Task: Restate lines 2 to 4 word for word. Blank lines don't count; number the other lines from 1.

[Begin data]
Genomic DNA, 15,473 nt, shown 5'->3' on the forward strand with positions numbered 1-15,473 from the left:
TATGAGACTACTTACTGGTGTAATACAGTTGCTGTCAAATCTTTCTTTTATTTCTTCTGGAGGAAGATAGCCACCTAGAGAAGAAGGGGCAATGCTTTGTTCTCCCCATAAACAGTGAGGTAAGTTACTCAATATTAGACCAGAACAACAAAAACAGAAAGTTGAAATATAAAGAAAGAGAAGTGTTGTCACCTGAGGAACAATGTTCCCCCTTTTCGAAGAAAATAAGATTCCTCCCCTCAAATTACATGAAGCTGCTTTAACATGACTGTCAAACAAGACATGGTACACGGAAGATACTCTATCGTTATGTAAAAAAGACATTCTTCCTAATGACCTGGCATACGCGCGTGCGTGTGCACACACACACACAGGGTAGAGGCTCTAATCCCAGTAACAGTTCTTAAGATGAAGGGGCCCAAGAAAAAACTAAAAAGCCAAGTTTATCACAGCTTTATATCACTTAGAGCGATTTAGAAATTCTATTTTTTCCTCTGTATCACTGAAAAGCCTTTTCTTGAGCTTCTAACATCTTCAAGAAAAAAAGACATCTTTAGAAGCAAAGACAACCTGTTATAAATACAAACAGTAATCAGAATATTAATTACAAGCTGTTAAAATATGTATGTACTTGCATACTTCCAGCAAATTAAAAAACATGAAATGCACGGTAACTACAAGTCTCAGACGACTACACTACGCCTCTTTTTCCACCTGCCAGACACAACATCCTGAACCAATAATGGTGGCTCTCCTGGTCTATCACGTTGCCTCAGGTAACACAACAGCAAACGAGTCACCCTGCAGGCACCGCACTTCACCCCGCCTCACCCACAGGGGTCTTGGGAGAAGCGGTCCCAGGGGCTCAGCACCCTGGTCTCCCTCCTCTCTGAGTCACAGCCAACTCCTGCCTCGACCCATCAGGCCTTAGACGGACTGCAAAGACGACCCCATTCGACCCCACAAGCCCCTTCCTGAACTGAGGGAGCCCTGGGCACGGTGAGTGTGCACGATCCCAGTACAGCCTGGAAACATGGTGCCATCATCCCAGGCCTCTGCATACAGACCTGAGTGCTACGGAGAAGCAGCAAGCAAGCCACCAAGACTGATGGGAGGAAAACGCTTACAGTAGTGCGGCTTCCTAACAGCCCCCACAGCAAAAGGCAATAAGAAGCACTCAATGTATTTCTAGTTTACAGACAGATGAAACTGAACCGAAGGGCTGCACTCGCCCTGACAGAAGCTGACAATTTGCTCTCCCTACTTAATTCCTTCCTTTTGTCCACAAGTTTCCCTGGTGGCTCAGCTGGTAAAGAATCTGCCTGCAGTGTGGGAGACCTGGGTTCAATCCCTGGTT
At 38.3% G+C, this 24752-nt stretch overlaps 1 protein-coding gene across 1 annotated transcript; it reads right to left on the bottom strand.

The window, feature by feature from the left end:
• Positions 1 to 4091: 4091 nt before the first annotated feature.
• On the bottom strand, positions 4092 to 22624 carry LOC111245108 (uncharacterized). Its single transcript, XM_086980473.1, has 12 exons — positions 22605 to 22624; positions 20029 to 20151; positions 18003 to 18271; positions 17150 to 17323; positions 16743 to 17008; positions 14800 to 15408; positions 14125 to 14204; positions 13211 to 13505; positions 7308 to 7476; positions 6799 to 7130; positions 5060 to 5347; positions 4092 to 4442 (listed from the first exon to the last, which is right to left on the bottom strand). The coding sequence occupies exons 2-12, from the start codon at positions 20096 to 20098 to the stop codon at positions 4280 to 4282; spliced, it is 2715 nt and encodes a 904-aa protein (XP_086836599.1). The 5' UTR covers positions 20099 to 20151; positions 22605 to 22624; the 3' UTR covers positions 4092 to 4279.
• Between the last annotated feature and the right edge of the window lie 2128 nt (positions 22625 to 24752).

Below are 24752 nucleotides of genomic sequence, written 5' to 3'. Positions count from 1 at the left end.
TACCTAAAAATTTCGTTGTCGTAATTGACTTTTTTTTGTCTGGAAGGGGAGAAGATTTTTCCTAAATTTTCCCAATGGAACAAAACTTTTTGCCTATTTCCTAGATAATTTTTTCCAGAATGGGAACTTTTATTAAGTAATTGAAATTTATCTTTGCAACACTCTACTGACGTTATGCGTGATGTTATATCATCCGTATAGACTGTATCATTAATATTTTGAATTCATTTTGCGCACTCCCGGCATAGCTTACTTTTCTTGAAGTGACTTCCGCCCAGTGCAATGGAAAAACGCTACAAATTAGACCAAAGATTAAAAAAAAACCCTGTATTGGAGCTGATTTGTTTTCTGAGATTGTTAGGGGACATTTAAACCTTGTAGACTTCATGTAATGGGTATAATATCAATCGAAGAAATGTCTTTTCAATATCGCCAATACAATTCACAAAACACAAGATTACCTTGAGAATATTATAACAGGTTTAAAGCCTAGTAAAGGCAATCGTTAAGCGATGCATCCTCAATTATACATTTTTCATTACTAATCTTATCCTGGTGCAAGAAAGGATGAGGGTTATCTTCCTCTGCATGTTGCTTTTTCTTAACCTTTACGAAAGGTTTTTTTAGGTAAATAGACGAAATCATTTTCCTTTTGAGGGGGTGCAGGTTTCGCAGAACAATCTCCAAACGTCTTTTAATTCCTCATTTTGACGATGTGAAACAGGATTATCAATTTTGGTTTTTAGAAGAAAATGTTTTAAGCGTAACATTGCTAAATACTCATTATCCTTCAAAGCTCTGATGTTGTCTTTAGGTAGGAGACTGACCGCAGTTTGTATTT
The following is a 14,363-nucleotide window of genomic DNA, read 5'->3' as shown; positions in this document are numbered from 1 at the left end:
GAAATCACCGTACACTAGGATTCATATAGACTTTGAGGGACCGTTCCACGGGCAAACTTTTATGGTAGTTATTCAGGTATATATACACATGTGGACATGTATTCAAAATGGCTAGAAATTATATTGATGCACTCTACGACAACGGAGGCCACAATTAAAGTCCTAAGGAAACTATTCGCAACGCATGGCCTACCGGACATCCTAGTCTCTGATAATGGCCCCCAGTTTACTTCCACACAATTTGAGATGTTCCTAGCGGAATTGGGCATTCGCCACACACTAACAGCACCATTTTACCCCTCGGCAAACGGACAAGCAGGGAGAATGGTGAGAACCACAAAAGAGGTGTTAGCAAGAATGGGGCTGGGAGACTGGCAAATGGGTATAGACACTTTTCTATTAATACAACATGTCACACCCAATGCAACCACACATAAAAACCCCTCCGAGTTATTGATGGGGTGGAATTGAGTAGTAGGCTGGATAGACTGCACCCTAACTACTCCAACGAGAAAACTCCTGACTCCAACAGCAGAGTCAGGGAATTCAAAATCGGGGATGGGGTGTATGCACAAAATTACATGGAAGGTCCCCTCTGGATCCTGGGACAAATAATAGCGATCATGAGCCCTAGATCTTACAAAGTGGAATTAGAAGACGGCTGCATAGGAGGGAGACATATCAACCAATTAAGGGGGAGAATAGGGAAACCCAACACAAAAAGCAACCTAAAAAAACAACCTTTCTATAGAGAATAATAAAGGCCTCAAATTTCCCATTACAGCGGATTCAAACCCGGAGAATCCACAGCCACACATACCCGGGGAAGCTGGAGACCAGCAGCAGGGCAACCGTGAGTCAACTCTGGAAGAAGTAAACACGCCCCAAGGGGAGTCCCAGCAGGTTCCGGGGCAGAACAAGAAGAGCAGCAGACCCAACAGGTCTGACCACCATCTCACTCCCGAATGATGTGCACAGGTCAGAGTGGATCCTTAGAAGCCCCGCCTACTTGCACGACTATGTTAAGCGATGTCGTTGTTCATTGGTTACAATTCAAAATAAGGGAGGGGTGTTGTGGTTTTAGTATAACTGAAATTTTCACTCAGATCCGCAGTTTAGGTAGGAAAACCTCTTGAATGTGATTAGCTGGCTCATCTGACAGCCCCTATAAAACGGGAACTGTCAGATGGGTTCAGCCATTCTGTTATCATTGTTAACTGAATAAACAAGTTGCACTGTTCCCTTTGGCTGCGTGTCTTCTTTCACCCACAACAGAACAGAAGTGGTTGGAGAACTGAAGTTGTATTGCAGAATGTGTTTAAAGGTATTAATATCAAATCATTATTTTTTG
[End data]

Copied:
TATGAGACTACTTACTGGTGTAATACAGTTGCTGTCAAATCTTTCTTTTATTTCTTCTGGAGGAAGATAGCCACCTAGAGAAGAAGGGGCAATGCTTTGTTCTCCCCATAAACAGTGAGGTAAGTTACTCAATATTAGACCAGAACAACAAAAACAGAAAGTTGAAATATAAAGAAAGAGAAGTGTTGTCACCTGAGGAACAATGTTCCCCCTTTTCGAAGAAAATAAGATTCCTCCCCTCAAATTACATGAAGCTGCTTTAACATGACTGTCAAACAAGACATGGTACACGGAAGATACTCTATCGTTATGTAAAAAAGACATTCTTCCTAATGACCTGGCATACGCGCGTGCGTGTGCACACACACACACAGGGTAGAGGCTCTAATCCCAGTAACAGTTCTTAAGATGAAGGGGCCCAAGAAAAAACTAAAAAGCCAAGTTTATCACAGCTTTATATCACTTAGAGCGATTTAGAAATTCTATTTTTTCCTCTGTATCACTGAAAAGCCTTTTCTTGAGCTTCTAACATCTTCAAGAAAAAAAGACATCTTTAGAAGCAAAGACAACCTGTTATAAATACAAACAGTAATCAGAATATTAATTACAAGCTGTTAAAATATGTATGTACTTGCATACTTCCAGCAAATTAAAAAACATGAAATGCACGGTAACTACAAGTCTCAGACGACTACACTACGCCTCTTTTTCCACCTGCCAGACACAACATCCTGAACCAATAATGGTGGCTCTCCTGGTCTATCACGTTGCCTCAGGTAACACAACAGCAAACGAGTCACCCTGCAGGCACCGCACTTCACCCCGCCTCACCCACAGGGGTCTTGGGAGAAGCGGTCCCAGGGGCTCAGCACCCTGGTCTCCCTCCTCTCTGAGTCACAGCCAACTCCTGCCTCGACCCATCAGGCCTTAGACGGACTGCAAAGACGACCCCATTCGACCCCACAAGCCCCTTCCTGAACTGAGGGAGCCCTGGGCACGGTGAGTGTGCACGATCCCAGTACAGCCTGGAAACATGGTGCCATCATCCCAGGCCTCTGCATACAGACCTGAGTGCTACGGAGAAGCAGCAAGCAAGCCACCAAGACTGATGGGAGGAAAACGCTTACAGTAGTGCGGCTTCCTAACAGCCCCCACAGCAAAAGGCAATAAGAAGCACTCAATGTATTTCTAGTTTACAGACAGATGAAACTGAACCGAAGGGCTGCACTCGCCCTGACAGAAGCTGACAATTTGCTCTCCCTACTTAATTCCTTCCTTTTGTCCACAAGTTTCCCTGGTGGCTCAGCTGGTAAAGAATCTGCCTGCAGTGTGGGAGACCTGGGTTCAATCCCTGGTT
At 38.3% G+C, this 24752-nt stretch overlaps 1 protein-coding gene across 1 annotated transcript; it reads right to left on the bottom strand.

The window, feature by feature from the left end: